What will California Rail service be like by 2020?   February 15th, 2013

Analysis and Opinion by Noel T. Braymer

The short answer is nobody knows for sure. The revised draft of this year’s California State Rail Plan (CSRP) was suppose to report on planning for a Blended High Speed Rail System using both conventional and high speed railroads. The current draft of the CSRP says by 2025 there will be 34 daily High Speed Trains between Burbank and Merced with connections at Burbank of 34 trains from Metrolink and Amtrak. This for a project that is not yet funded. But by 2018 there is funding for 130 miles of new railroad built for high speeds though not funded for electrification. This new railroad will be used by some express San Joaquin trains at 125 mile per hour speeds until there is money to build an electrified High Speed Railroad between Merced and Burbank no sooner than 2022.

San Joaquin 2020 MapA

 

A Caltrans graphic of rail service in the San Joaquin Valley by 2020. Left click twice to enlarge all graphics

So how many San Joaquin trains will use this new railroad with only one station, a new one at Fresno between Madera and Bakersfield? It could be 9 or 14 or any number in between. The current draft of the CSRP doesn’t have information about what the running times will be for the express trains from Bakersfield to either the Bay Area or Sacramento or about what connections this service will have. What plans are known is that of the now 4 Bakersfield to Oakland trains, 3 of them will be expresses with only one San Joaquin making all stops. At Madera some express trains will catch up with new local San Joaquins which after stopping at all stations north of Bakersfield on the BNSF will terminate at Madera so passengers can transfer to the express. To achieve 14 daily express San Joaquin trains will require the cooperation of the Union Pacific. Union Pacific cooperation will be needed if there are 5 Bakersfield to Sacramento express trains and not just the current 2. So what could happen if the UP doesn’t cooperate? Four round trips are being considered running past Madera all the way on the BNSF to Richmond. There is no discussion of at least in the current draft of the CSRP of how passengers will make connections at Richmond to other places in the Bay Area.

There are ways to make Richmond a viable terminus. The old right of way and parts of the old Santa Fe Pier used in the past for ferry service from Richmond can still be seen on Google Satellite Maps. With direct ferry service from Richmond to San Francisco and other destinations this route would have a chance to work. Also bus connections to the Richmond BART Station would connect passengers to BART or to Capitol Corridor trains for connections to Oakland and San Jose. To make this work the schedules of the express San Joaquin and Capitol Corridor trains have to be coordinated with through ticketing. It would be better to interchange cars between express San Joaquin and Capitol Corridor trains but that would also need cooperation of the UP.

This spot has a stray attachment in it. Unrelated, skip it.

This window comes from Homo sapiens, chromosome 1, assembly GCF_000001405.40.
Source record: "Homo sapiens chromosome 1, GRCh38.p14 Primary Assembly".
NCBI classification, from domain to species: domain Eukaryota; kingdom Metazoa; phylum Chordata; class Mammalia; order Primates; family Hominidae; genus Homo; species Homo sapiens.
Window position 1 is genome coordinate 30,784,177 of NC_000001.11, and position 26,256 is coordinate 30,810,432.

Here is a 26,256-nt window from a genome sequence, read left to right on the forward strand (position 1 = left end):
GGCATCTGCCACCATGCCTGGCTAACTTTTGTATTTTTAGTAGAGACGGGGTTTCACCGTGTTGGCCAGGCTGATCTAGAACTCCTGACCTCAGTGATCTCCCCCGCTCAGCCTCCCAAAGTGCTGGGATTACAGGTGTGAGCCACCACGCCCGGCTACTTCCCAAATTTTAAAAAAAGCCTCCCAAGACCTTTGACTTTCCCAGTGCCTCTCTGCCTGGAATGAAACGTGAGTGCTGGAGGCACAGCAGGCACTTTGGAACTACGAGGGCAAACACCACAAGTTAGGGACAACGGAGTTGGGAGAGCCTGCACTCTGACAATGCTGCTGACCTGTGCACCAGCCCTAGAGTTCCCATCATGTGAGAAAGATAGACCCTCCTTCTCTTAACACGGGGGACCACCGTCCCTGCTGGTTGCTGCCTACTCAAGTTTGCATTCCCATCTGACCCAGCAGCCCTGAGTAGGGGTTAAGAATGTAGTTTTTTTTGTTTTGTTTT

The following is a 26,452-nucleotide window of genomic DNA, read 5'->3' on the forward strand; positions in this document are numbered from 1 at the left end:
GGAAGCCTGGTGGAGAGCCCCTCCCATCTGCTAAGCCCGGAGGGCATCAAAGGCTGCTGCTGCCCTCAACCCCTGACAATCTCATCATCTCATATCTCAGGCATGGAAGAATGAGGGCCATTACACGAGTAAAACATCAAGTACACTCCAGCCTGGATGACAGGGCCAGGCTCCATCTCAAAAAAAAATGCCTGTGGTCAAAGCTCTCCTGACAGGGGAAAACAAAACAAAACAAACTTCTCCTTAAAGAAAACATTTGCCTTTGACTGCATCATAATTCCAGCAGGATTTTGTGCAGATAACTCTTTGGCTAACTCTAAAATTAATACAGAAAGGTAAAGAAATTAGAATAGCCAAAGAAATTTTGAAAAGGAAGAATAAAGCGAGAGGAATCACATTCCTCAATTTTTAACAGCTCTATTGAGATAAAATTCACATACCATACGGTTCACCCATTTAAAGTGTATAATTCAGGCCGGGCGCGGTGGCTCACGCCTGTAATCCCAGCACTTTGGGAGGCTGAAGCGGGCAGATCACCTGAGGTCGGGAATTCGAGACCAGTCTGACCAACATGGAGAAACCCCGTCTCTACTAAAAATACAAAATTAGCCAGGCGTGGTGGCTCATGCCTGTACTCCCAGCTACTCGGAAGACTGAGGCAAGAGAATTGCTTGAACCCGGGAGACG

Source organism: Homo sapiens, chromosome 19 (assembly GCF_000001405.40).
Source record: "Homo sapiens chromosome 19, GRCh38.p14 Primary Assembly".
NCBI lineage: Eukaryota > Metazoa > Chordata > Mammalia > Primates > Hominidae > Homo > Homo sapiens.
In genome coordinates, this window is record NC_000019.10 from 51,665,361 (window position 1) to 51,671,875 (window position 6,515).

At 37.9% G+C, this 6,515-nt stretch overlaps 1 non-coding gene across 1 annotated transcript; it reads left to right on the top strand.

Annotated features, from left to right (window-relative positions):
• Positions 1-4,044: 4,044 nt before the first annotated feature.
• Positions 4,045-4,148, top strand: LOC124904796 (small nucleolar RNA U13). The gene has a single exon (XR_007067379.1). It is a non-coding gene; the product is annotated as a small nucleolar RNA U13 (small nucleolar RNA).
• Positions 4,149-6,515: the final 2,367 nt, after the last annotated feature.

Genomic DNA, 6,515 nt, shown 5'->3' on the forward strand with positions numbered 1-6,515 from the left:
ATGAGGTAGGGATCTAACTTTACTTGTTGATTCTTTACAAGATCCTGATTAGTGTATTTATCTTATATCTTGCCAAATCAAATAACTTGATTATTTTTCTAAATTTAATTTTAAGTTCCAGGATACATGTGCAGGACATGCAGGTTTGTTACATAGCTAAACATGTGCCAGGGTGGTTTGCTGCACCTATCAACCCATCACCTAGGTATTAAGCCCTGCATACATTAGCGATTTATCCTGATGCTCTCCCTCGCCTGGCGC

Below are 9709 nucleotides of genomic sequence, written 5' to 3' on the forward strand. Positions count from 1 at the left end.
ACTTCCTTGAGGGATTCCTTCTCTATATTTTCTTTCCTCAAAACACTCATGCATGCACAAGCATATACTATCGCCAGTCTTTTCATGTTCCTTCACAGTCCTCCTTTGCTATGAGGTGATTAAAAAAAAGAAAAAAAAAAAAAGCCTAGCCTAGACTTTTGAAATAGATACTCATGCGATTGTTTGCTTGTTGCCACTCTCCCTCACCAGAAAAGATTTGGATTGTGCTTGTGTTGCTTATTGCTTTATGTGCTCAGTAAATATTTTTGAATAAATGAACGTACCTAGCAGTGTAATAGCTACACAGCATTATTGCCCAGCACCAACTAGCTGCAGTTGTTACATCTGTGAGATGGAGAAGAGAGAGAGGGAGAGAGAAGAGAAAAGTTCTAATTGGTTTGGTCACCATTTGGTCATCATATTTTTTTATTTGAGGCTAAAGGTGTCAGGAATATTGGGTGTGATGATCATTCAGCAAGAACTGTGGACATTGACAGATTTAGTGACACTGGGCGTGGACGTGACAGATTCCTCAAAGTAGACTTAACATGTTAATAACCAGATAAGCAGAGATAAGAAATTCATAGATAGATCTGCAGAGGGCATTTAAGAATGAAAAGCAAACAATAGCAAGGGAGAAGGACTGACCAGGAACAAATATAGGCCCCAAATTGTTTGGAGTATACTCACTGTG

For swift transfers to BART, passengers should get a BART ticket as part of their ticketing on the express San Joaquin to Richmond. At the Antioch Station bus connections to the BART Station at nearby Pittsburgh can also increase ridership on all San Joaquin trains. While not ideal connections like these will be needed in order that the express San Joaquins succeed. Any planning for future California High Speed Rail is pointless if billions of dollars needed for it are not approved. Future funding depends on the success of the express San Joaquins with large and growing ridership. People can’t and won’t ride trains no matter how fast they are if they don’t go where they want to go. Even if the express San Joaquins are successful there is no guarantee that high speed rail will be funded and built as quickly as its supporters would like. Like anything in life there is always a need for back up plans which may include running the express San Joaquins after 2022.

A major part of the planning in the San Joaquin Valley are connections at Merced. Plans calls for a replacement Merced Station which will be on the west or UP side of town. A track connection is planned to extend local San Joaquin trains from Madera on the BNSF to this new Merced Station to connect with new services as well with future High Speed Trains which will terminate at Merced hopefully by 2022. There are plans for 10 trains by 2025 in the CRRP between Merced and Sacramento. Of these 6 would use the existing BNSF and 4 the UP north of Merced. Also there are plans to run 6 trains on ACE from Merced to San Jose by 2025. Four of these trains would run on the BNSF and the other 2 on the UP. This is in addition to the 4 trains now running from Stockton to San Jose on ACE which might in the future have direct connections with trains on the BNSF.